Slightly older students begin to work with patterns that can be used to solve problems within mathematics and from the real world. There should also be a more deliberate focus on relationships involving two variables. An exploration of the relationship between the number of teams in a round robin tournament and the total number of games that must be played, or between a number of coins to be flipped and the total number of possible outcomes, provides a real-world context for pattern-based thinking and informal work with functions. Graphing software and graphing calculators are extremely valuable at this level to help students visualize the relationships they discover.

At the secondary level, students are able to bring more of the tools of algebra to the task of analyzing and representing patterns and relationships. Thus we expect all students to be able to construct as well as torecognize symbolic representations such as y = f(x) = 4x+1. They should also develop an understanding of the many other representations and applications of functions as well as of a greater variety of functional relationships. Their work should extend to quadratic, polynomial, trigonometric, and exponential functions in addition to the linear functions they worked with in earlier grades. They should be comfortable with the symbols f, representing a rule, and f(x), representing the value which f assigns to x.

The use of functions in modeling real-life and real-time observations also plays a central role in the high school mathematics experience. Line- and curve-fitting as approaches to the explanation of a set of experimental data help make mathematics come alive for students. Technology must play an important role in this process, since students are now able to graphically explore relationships more easily than ever before. Graphing calculators and computers must be made available to all students for use in these types of investigations.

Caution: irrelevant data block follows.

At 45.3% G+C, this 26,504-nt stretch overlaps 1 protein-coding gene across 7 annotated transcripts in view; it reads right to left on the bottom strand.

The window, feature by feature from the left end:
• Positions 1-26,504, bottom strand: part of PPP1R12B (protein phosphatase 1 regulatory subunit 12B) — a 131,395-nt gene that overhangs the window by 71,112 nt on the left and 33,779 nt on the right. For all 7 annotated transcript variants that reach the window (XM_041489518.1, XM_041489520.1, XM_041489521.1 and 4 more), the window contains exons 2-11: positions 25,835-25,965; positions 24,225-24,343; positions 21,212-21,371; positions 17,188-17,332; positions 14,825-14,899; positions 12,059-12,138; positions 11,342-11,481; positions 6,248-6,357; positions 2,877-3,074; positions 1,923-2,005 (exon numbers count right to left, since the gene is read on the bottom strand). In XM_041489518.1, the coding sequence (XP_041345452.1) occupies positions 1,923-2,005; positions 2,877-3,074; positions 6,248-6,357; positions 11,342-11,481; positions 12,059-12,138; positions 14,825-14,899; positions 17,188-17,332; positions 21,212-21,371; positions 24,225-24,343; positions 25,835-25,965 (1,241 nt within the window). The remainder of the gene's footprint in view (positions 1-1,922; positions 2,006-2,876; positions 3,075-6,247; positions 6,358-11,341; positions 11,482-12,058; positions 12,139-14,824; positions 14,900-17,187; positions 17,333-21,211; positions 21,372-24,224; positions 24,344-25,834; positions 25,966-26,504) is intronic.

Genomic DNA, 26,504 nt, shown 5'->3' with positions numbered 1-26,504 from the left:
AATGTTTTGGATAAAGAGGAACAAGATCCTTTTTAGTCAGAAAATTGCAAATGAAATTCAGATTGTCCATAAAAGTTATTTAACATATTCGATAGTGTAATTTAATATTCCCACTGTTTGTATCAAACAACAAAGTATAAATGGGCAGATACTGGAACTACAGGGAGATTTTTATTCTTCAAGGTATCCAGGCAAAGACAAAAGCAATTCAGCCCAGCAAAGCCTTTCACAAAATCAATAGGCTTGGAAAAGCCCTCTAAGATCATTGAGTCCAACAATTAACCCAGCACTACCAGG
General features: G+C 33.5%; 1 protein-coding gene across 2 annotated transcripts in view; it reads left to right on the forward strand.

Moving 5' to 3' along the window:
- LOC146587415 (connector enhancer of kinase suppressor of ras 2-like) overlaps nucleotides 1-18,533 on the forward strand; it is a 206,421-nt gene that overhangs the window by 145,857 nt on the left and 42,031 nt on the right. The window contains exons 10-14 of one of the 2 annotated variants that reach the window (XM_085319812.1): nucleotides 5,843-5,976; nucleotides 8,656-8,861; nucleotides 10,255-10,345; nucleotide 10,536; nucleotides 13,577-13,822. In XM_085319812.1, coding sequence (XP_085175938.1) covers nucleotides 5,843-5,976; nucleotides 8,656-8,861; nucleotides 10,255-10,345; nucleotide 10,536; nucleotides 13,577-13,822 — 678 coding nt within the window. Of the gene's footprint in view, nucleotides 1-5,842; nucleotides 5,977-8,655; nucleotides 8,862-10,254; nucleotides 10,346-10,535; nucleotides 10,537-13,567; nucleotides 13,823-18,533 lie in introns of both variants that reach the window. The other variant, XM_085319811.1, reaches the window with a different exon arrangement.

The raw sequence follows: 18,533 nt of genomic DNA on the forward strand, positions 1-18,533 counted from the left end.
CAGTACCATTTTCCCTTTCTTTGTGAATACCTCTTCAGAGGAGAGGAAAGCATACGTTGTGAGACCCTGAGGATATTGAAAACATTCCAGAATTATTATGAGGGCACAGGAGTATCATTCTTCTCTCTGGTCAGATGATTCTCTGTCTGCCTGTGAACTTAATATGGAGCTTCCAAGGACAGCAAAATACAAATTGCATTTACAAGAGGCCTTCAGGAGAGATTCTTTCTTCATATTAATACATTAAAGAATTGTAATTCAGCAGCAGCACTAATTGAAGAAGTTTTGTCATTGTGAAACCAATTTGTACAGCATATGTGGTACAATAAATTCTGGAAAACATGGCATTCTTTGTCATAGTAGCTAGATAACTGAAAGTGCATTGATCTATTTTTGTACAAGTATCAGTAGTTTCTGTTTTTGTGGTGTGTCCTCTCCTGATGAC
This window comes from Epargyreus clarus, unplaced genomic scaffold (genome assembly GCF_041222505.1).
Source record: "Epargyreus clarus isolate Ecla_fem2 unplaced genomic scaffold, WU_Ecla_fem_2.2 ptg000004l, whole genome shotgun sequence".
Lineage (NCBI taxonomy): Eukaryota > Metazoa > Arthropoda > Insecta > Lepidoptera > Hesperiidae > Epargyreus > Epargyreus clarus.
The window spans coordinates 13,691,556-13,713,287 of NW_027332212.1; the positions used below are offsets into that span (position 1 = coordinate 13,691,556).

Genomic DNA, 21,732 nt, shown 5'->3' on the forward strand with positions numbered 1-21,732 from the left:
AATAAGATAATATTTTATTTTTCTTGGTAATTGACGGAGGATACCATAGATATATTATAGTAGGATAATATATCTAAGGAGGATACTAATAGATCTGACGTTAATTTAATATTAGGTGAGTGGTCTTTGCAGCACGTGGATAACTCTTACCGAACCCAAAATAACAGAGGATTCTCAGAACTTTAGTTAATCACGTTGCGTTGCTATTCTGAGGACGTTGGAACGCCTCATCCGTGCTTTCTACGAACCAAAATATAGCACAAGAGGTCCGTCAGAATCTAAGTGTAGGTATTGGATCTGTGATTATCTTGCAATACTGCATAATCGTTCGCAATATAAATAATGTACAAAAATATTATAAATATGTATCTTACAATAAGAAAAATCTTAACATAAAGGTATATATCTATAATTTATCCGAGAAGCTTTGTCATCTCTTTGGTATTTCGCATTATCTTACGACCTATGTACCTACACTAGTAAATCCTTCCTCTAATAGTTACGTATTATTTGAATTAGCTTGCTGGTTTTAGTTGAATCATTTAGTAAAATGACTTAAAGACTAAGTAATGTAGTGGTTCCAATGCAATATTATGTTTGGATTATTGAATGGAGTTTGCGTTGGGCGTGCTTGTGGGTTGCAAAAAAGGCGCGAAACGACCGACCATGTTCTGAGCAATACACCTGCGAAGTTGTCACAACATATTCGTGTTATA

In summary, an important task for every teacher of mathematics is to help students recognize, generalize, and use patterns that exist in numbers, in shapes, and in the world around them. Students who have such skills are better problem solvers, have a better sense of the uses of mathematics, and are better prepared for work with algebraic functions than those who do not.

Note: Although each content standard is discussed in a separate chapter, it is not the intention that each be treated separately in the classroom. Indeed, as noted in the Introduction to this Framework, an effective curriculum is one that successfully integrates these areas to present students with rich and meaningful cross-strand experiences.